ACL Injuries are RUFF!
ACL Injuries are NOT Just a Skiers Problem in the Mountains!
What is an ACL or Anterior Cruciate Ligament?
Anterior Cruciate Ligament or ACL, other wise known as the Cranial Cruciate Ligament or CCL when referring to pets is a vital support structure of the knee. This ligament’s primary role is to provide and maintain stability to the knee. The knee’s anatomy in the most simple of descriptions contains two cruciate ligaments that cross inside the knee joint and provide stability of the upper femur and lower tibia while cartilage cushions called medial and lateral menisci rest between the tibia and femur to create a soft barrier between the two bones. A support bone called the Fabellae flanks the tibia on the side while the knee cap or patella slides up and down the front of the knee during flexion and extension. The anterior cruciate ligament prevents the tibia from sliding forward out from under the femur.
How does a dog injury their ACL or CCL?
The most common cause of cruciate ligament rupture is excessive internal rotation of the tibia when the joint is partially flexed. This can be the result of trauma or running and planting the hind limbs while the momentum of the body continues to move forward.
What factors can increase the chance of an ACL or CCL injury?
Conformational deformities of the knee such as patella laxation contribute to repeated stress on the CCL, obesity increases the stress on support structures, animals over 5 years of age demonstrate a decrease in strength and stiffness of these structures, animals that have ruptured one CCL are more inclined to rupture the opposite side in 1 to 3 years, and finally immune mediated diseases may weaken and eventually lead to complete failure of one or both CCLs. Recent studies have also identified specific breeds that appear to be more predisposed to ACL or CCL injuries such as: Mastiffs, Newfoundlands, Akitas, St. Bernard's, Rottweilers, Chesapeake Bay retrievers, American Staffordshire terrier, and Labrador retrievers.
What are the signs of a ruptured cruciate ligament and how is a diagnosis made?
A ruptured ACL or CCL is the most common knee injury of dogs; in fact in most cases a sudden lameness of the hind limb tends to be a ruptured cruciate until proven otherwise.
The most common signs include: sudden pain of the hind limb, swelling of the knee, instability of the knee, or hindlimb weakness.
The key to diagnosis of a ruptured cruciate ligament is the presence of a type of knee instability called a cranial drawer sign. This is where the tibia moves forward on palpation from the femur like the motion of a drawer being opened. Often in large painful dogs this test is best performed when the dog is sedated to allow for the knee to be completely relax. Other important supportive diagnostics used may include: radiographs, MRI, and arthroscopic surgery.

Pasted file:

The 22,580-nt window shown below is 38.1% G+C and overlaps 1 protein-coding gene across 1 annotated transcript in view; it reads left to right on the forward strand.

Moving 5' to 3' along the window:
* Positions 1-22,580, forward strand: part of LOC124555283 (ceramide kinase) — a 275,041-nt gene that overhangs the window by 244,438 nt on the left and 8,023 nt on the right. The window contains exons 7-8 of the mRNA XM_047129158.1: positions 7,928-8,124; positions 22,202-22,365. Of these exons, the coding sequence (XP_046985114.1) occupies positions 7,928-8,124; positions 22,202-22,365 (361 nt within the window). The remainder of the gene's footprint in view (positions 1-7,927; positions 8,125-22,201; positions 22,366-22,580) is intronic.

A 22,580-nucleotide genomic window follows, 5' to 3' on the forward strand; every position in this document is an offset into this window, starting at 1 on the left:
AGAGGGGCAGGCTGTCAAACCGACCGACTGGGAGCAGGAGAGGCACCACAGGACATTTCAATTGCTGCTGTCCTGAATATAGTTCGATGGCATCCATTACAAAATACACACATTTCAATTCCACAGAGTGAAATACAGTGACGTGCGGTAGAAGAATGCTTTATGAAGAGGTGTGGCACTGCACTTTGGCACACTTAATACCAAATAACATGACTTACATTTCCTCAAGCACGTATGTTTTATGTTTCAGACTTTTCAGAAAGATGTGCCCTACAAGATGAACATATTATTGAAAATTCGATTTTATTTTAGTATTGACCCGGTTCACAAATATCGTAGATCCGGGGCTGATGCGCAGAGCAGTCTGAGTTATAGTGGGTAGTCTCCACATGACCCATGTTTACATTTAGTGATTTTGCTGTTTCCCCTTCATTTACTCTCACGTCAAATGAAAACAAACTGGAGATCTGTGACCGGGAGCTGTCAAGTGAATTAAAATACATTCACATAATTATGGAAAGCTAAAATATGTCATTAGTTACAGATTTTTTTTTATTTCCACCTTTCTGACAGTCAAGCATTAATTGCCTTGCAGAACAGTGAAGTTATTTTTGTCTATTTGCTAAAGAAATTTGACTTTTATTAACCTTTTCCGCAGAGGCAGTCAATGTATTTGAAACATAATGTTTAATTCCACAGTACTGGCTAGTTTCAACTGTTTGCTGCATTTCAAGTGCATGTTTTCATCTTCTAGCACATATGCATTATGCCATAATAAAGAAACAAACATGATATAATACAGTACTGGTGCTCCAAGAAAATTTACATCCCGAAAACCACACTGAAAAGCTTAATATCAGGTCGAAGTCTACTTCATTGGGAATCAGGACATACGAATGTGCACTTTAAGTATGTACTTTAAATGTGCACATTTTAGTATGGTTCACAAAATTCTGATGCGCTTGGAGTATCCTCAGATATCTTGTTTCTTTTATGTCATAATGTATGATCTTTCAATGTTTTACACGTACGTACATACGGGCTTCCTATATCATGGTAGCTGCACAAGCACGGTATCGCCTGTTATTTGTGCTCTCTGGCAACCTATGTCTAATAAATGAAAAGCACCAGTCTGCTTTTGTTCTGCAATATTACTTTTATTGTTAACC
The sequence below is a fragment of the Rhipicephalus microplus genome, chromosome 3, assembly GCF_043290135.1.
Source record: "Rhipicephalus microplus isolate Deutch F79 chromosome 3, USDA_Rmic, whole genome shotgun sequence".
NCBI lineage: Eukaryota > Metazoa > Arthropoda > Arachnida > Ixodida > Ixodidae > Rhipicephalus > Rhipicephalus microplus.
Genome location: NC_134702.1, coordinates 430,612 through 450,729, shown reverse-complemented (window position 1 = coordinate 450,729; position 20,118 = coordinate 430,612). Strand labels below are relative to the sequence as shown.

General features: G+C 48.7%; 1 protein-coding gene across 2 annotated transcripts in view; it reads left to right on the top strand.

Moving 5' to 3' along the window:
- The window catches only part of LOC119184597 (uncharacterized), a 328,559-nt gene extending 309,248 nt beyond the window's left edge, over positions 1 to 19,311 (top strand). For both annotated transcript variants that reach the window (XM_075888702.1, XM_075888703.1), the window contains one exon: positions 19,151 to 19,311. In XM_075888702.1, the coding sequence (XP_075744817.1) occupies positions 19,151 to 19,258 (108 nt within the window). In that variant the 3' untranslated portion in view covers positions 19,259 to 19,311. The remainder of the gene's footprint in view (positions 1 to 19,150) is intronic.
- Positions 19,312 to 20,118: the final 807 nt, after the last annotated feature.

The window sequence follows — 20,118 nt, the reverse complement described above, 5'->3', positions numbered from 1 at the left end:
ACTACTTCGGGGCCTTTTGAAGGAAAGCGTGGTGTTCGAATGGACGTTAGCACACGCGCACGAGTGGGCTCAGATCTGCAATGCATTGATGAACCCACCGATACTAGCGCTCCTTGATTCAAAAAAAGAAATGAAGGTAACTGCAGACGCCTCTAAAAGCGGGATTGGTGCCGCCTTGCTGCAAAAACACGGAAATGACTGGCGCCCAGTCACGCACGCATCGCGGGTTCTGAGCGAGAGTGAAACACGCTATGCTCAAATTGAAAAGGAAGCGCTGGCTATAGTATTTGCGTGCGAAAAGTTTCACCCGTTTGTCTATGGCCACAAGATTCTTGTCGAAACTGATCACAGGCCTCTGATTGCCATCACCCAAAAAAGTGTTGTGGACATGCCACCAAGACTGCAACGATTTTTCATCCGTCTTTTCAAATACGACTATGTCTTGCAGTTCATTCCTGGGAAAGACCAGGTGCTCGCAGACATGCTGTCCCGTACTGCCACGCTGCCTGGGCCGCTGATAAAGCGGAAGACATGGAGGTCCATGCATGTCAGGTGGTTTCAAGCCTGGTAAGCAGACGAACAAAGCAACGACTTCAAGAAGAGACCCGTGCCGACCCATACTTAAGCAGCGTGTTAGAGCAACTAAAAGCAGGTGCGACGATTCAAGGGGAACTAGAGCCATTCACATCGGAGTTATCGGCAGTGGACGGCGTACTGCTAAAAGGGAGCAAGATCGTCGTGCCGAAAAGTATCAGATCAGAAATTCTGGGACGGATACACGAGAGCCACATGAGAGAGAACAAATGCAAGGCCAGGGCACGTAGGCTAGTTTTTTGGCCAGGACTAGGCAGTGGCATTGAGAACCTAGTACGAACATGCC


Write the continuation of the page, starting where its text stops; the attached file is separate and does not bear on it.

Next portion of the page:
How to treat a ruptured ACL or CCL and when to act?
Rupture of the cruciate ligament results in progressive and degenerative changes with in and around the joint, therefore surgery is the most proven and consistent way to treat a ruptured ACL. Historical data also demonstrates that dogs that start with a partial ACL tear almost always result in a full ACL tear in a matter of weeks or a few months. Early surgical repair has demonstrated a more complete and quicker recovery with less chances of progressive cartilage damage or weakening of the opposite leg’s cruciate ligament. Surgeries that are commonly performed can be divided into intra-articular versus extra-articular and arthroscopy versus arthrotomy. Most common surgical techniques include: Extracapsular repair (used almost exclusively in small dogs), Tibial Plateau Leveling Osteotomy (TPLO), and Tibial Tuberosity Advancement (TTA) are most commonly used in medium to large breed dogs. Typically dogs who have undergone surgery are supporting weight by 10 days and full function is achieved in 3 to 4 months.
Early detection and treatment of a ruptured ACL or CCL will heal quicker and better with less chance of debilitating arthritis in the future or tearing of the adjacent ACL. Factors to identify early that may predispose your pet to an ACL injury are: conformational deformities, obesity, animals over 5 year of age, immune mediated diseases, specific breeds, and a history of a previous ACL tear.
Author: Dr. Charlie Meynier
Feel free to email questions to firstname.lastname@example.org. Veterinarians Charlie Meynier and Tom Suplizio practice at the Vail Valley Animal Hospital and ER, with locations in Eagle-Vail and Edwards that offer comprehensive small animal medicine and surgery.
On-call vets are available after hours, and an emergency hospital in Edwards is open 24 hours a day, with a doctor on the premises weekends and holidays. For more information, call 970-926-3496 or visit www.vailvalleyanimalhospital.com.